Above all, I’m just glad the riddles are finally not only Actually Good, but deployed in a wholly effective manner. ‘If You’re So Smart, Why Aren’t You Rich?’ featured puzzles that barely made sense, or demanded a person knew how to speak Arabic. ‘What is Reality?’ did a little better, but was structured poorly. Here we have the platonic ideal of a Riddler episode. I have no notes.

  1. The Laughing Fish
  2. Mask of the Phantasm
  3. Almost Got ‘im
  4. Heart of Ice
  5. Harlequinade
  6. The Trial
  7. Riddler’s Reform
  8. Shadow of the Bat Part I
  9. I Am the Night
  10. Robin’s Reckoning Part I
  11. Baby-Doll
  12. The Man Who Killed Batman
  13. Perchance to Dream
  14. Two-Face Part I
  15. Bane
  16. A Bullet For Bullock
  17. Joker’s Favor
  18. Read My Lips
  19. Feat of Clay Part II
  20. Catwalk
  21. The Demon’s Quest Part II
  22. Harley and Ivy
  23. Robin’s Reckoning Part II
  24. House & Garden
  25. Beware the Gray Ghost
  26. Mad as a Hatter
  27. Heart of Steel Part II
  28. Appointment In Crime Alley
  29. Two-Face Part II
  30. Pretty Poison
  31. Shadow of the Bat Part II
  32. Feat of Clay Part I
  33. His Silicon Soul
  34. Off Balance
  35. Vendetta
  36. Birds of a Feather
  37. Heart of Steel Part I
  38. On Leather Wings
  39. See No Evil
  40. The Clock King
  41. It’s Never Too Late
  42. Joker’s Wild
  43. Eternal Youth
  44. The Cape and Cowl Conspiracy
  45. The Cat and the Claw Part I
  46. Zatanna
  47. Day of the Samurai
  48. Avatar
  49. The Demon’s Quest Part I
  50. The Mechanic
  51. The Strange Secret of Bruce Wayne
  52. Terror in the Sky
  53. P.O.V.
  54. Christmas with the Joker
  55. Fear of Victory
  56. Be a Clown
  57. The Worry Men
  58. What is Reality?
  59. Fire From Olympus
  60. Night of the Ninja
  61. Mudslide
  62. The Cat and the Claw Part II
  63. The Lion and the Unicorn
  64. Nothing to Fear
  65. Prophecy of Doom
  66. Tyger, Tyger
  67. Blind as a Bat
  68. If You’re So Smart, Why Aren’t You Rich?
  69. Dreams In Darkness
  70. The Last Laugh
  71. Cat Scratch Fever
  72. Moon of the Wolf
  73. Paging the Crime Doctor
  74. Time Out of Joint
  75. Sideshow
  76. The Under-Dwellers
  77. The Forgotten
  78. Showdown
  79. The Terrible Trio
  80. I’ve Got Batman in My Basement

Villain Watch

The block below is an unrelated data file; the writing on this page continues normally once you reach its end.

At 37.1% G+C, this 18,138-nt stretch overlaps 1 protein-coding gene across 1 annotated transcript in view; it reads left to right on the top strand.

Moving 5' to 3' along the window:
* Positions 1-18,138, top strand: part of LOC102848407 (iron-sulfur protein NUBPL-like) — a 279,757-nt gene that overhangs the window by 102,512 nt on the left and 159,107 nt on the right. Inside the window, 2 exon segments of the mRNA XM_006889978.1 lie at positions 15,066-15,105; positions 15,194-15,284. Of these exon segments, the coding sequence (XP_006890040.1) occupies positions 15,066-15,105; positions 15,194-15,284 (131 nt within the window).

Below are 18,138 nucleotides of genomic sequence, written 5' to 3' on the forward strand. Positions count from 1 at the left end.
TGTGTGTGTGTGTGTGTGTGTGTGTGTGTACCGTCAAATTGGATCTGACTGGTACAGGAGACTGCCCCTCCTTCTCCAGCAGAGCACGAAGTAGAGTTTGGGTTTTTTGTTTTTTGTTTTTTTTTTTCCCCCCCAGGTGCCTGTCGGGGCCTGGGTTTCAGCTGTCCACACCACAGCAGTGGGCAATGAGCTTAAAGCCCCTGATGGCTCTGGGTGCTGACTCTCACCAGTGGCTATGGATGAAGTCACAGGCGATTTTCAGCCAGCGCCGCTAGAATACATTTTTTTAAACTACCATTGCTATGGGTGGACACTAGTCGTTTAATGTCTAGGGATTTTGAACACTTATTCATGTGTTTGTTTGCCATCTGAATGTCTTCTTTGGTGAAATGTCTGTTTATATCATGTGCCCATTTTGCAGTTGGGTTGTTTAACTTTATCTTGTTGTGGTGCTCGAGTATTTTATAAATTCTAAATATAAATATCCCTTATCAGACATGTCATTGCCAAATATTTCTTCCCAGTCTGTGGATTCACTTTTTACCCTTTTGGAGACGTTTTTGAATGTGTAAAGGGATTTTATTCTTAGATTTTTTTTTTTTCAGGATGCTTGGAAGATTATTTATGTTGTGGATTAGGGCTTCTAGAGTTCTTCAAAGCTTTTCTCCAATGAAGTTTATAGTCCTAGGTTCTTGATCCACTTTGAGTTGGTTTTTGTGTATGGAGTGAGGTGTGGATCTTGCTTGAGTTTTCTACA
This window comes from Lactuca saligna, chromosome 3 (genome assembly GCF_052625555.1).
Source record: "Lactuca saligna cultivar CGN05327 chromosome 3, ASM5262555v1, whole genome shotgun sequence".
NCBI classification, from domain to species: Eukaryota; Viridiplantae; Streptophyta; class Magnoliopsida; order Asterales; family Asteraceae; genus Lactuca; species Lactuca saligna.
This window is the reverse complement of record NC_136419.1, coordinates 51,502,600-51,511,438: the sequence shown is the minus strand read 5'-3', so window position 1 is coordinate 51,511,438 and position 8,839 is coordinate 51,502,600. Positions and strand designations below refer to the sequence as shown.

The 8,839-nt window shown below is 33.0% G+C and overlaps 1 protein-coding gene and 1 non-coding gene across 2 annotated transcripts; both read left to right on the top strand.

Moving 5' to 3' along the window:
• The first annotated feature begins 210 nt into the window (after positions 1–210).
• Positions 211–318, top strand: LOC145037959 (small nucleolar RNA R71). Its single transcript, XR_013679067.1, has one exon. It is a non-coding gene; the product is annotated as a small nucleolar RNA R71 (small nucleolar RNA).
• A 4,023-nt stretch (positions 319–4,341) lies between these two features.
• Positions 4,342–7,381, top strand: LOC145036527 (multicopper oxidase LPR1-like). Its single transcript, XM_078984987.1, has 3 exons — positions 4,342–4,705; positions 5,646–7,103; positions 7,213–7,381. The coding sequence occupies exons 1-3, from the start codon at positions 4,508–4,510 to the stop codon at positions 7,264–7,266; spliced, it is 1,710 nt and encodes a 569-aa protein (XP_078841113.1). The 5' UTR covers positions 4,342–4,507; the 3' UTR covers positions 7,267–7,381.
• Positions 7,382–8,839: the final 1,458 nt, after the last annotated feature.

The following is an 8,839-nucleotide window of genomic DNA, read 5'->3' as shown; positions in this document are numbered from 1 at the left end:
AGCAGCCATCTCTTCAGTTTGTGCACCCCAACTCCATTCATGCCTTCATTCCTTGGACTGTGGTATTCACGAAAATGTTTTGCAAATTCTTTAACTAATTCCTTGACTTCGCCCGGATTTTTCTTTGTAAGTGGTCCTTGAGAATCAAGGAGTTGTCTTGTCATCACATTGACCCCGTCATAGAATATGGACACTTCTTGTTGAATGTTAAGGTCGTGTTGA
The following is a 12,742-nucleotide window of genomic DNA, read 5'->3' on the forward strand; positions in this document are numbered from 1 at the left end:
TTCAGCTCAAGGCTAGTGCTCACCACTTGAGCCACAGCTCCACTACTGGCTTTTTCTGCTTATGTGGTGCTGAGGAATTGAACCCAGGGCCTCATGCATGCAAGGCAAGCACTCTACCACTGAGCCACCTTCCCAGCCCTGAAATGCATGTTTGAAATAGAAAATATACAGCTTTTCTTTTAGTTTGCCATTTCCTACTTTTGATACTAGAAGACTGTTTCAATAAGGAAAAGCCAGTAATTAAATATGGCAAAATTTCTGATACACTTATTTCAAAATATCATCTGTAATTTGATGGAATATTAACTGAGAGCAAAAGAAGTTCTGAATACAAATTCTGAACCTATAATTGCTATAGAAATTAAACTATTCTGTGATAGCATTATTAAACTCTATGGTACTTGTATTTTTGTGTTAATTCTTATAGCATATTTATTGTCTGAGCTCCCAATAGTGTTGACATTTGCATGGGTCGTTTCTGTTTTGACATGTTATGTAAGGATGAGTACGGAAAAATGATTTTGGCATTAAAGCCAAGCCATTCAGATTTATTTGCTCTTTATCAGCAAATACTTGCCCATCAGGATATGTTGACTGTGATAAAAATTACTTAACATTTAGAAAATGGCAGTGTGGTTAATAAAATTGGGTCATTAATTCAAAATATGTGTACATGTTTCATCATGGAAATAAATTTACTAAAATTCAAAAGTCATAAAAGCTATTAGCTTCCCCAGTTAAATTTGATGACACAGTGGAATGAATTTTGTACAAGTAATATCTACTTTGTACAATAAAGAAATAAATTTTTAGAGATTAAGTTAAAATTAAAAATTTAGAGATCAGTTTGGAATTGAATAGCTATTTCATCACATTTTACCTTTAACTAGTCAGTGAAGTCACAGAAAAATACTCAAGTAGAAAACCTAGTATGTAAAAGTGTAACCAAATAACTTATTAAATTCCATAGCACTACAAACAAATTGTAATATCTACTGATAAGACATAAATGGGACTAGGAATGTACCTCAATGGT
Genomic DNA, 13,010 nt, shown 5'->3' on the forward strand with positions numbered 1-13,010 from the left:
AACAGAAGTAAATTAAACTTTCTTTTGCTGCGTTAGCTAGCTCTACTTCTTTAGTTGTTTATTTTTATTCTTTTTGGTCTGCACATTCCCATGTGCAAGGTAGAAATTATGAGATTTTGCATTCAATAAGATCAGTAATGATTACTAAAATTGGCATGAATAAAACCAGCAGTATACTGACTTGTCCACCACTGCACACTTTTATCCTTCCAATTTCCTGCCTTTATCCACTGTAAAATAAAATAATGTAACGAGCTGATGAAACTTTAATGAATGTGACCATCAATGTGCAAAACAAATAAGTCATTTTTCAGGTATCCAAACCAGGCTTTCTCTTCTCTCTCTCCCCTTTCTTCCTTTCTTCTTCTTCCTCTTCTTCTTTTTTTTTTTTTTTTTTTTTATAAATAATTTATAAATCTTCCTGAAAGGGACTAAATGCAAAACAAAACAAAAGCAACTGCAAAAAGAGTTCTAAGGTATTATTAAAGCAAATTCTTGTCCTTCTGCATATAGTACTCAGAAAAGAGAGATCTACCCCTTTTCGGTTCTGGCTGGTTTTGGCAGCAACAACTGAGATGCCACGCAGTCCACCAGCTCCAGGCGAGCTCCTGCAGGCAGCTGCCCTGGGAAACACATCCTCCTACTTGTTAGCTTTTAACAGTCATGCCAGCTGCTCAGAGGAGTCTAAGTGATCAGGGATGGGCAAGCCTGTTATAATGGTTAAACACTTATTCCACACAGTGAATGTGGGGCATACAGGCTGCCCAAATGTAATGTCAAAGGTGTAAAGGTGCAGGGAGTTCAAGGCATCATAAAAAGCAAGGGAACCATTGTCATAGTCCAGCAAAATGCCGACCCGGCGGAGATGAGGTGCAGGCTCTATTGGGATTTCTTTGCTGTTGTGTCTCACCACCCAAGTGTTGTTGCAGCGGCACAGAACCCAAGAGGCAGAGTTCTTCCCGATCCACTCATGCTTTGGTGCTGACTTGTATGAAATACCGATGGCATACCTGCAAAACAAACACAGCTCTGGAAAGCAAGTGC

The Riddler (John Glover) (third appearance)

Welcome back to the top ten, Eddie. I’ve always enjoyed their take on the character, from the design to Glover’s voice work, but felt that he’s had his legs kicked out from under him with substandard showcase episodes. Not only is he at last adequately supported, he’s expanded upon.

A recurring Nygma trait is that he takes extreme offence to being labelled as insane, given his nearly unrivalled intelligence… and yet his obsession with besting Batman can become so extreme that he inadvertently proves his accusers right. It’s a shame this episode came after ‘The Trial’, because the prosecution would have had a strong argument for Riddler as a victim of Batman.

We also see the hints at the mind behind the mind, with his suave showmanship melting away when attractive women hit on him, leaving him tongue tied and having to give himself a little pep talk in the mirror. It’s cute, and humanises him. We also see that behind closed doors he’s genuinely haunted by Batman’s dogged pursuit, and knows deep down he can’t beat him. Aww.

  1. The Joker
  2. Poison Ivy
  3. Harley Quinn
  4. Mr. Freeze
  5. Two-Face
  6. The Ventriloquist
  7. Catwoman
  8. The Riddler
  9. The Phantasm
  10. Baby-Doll
  11. Bane
  12. Mad Hatter
  13. Penguin
  14. HARDAC (and Randa Duane)
  15. Clayface
  16. Ra’s al Ghul
  17. Lloyd Ventrix
  18. Killer Croc
  19. Count Vertigo
  20. Clock King
  21. Rupert Thorne
  22. Nivens
  23. Josiah Wormwood
  24. Scarecrow
  25. Roland Daggett (and Germs & Bell!)
  26. Talia al Ghul
  27. Sid the Squid
  28. Queen Thoth Khepera
  29. Maxie Zeus
  30. Jimmy ‘Jazzman’ Peake
  31. Tony Zucco
  32. Man-Bat
  33. Hugo Strange
  34. Red Claw
  35. Arnold Stromwell
  36. Mad Bomber
  37. Tygrus
  38. Rhino, Mugsy and Ratso
  39. Kyodai Ken
  40. Gil Mason
  41. Nostromos (and Lucas!)
  42. Cameron Kaiser
  43. Dr. Dorian (and Garth)
  44. Mad Dog
  45. Ubu
  46. Professor Milo
  47. Romulus
  48. Arkady Duvall
  49. Sewer King
  50. Boss Biggis
  51. Montague Kane
  52. The Terrible Trio

Plugs

Eager for more long-form coverage of Batman? Why not check out my podcast with Mike Thomas, The Tape Crusaders, which reviewed every Batman movie and delved a tiny bit into the animated series.

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Matt Waters

Brit dude who likes both things AND stuff and has delusions of being some kind of writer or something. Basketball, video games, comic books, films, music, other random stuff.